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Name of Planet Haumea
Number of Sattelites 2
Discovered by Michael E. Brown

David L. Rabinowitz

Date of Discovery 2004

Haumea (Or 136108 Haumea) is a dwarf planet. It is known for its strange shape, because it spins so fast on it's axis that it flattens out into an elipsoid shape. It was discovered on December 28, 2004. It has two known moons called Hi'iaka and Namaka.


Haumea's discovery is controversial. Two teams lay claim to the discovery: Michael Brown, Chad Trujillo, and David Rabinowitz's team at Caltech, and Jose Luis Ortiz Moreno's team at a Spanish Observitory. The name Haumea was proposed by Brown's team, Ortiz's team proposed the name "Ataecina." Precovery images have been dated to March 22, 1955.


Brown's team nicknamed it "Santa" when they found it because it was around Christmas time. Its provisional designation, 2003 El61, was given on July 29, 2005. Its number, 136108, was given on September 7, 2006. The name Haumea is the Hawaiian goddess of childbirth and fertility.

Physical Characteristics[]

Haumea is oval shaped, and the only dwarf planet that is not a spheroid, but a Jacobi Elippsoid. Such an oval shape sparks contriversy on its current status as a dwarf planet, but the IAU has not made any demotions yet.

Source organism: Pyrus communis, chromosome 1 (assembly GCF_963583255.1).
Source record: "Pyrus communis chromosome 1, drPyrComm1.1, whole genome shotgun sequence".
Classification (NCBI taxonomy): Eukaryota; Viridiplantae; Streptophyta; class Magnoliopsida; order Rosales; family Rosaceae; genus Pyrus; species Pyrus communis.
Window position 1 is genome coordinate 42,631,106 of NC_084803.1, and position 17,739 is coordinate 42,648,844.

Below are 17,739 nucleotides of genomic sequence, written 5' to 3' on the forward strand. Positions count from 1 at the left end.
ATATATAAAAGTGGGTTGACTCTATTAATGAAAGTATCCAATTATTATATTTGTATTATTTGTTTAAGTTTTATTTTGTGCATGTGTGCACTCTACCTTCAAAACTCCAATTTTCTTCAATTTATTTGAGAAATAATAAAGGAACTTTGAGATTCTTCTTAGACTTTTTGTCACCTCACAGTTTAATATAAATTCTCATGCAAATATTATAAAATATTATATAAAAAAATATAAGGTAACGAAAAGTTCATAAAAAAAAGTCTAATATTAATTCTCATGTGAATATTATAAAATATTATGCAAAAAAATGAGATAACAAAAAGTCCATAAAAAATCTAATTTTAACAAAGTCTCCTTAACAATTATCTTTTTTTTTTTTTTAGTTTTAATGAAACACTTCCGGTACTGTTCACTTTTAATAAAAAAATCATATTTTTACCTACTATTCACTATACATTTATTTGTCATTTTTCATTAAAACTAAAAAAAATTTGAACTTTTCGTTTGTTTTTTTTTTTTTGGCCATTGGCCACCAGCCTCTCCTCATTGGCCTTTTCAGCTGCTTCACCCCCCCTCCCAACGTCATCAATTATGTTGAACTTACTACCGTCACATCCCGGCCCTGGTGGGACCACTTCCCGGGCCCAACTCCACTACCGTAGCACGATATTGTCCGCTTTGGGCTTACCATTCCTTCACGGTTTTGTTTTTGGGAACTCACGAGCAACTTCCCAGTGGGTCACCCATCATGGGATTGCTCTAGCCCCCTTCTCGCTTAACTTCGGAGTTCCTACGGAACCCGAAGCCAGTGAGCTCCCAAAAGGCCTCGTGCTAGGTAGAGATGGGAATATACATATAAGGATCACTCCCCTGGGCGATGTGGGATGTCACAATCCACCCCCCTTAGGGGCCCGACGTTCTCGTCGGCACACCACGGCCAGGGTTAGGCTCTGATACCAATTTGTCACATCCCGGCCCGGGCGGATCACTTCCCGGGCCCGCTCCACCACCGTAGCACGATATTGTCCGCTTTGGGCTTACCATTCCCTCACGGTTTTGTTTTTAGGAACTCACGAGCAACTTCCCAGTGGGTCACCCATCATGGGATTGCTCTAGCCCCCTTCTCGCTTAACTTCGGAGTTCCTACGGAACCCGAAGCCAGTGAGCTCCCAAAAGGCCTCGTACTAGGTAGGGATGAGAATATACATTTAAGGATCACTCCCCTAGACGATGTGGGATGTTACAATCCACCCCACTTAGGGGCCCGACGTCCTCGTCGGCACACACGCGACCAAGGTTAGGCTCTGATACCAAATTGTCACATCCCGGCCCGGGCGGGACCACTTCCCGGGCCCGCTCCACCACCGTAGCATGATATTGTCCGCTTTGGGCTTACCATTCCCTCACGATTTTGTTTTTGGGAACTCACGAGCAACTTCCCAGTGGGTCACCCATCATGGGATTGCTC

Haumea is mainly rocky, with a thin coating of ice. It has a large spot that is red in color.


Haumea rotates extremely fast; it's day is only 3.9 hours long. This is why it is so oval-shaped; it streches itself out.


A stellar occultation observed on 21 January 2017 and described in an 11 October 2017 ''Nature'' article indicated the presence of a ring around Haumea. This represents the first ring system discovered for a TNO. The ring has a radius of about 2,287 km, a width of ~70 km and an opacity of 0.5. It is well within Haumea's Roche limit, which would be at a radius of about 4,400 km if it were spherical (being nonspherical pushes the limit out farther). The ring plane approximately coincides with Haumea’s equatorial plane and the orbital plane of its larger, outer moon Hi’iaka. The ring is also close to the 3:1 resonance with Haumea's rotation (which is at a radius of 2,285 ± 8 km). The ring contributes around 5% to the total brightness of Haumea.


Haumea was very different than it is today. It used to be round and half-ice, half rock, with no rings or moons. But then, an asteroid hit Haumea, knocking most of its ice off it. Those pieces became its moons, its rings, and distant TNOs (55636) 2002 TX300, (24835) 1995 SM55, (19308) 1996 TO66, (120178) 2003 OP32, and (145453) 2005 RR43.


The crash sped up Haumea's rotation, which streched it out into a Jacobi eley


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Namaka is the smaller, inner moon of the dwarf planet Haumea. It is named after Nāmaka, the goddess of the sea in Hawaiian mythology and one of the daughters of Haumea.


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Hiʻiaka is the larger, outer moon of the dwarf planet Haumea.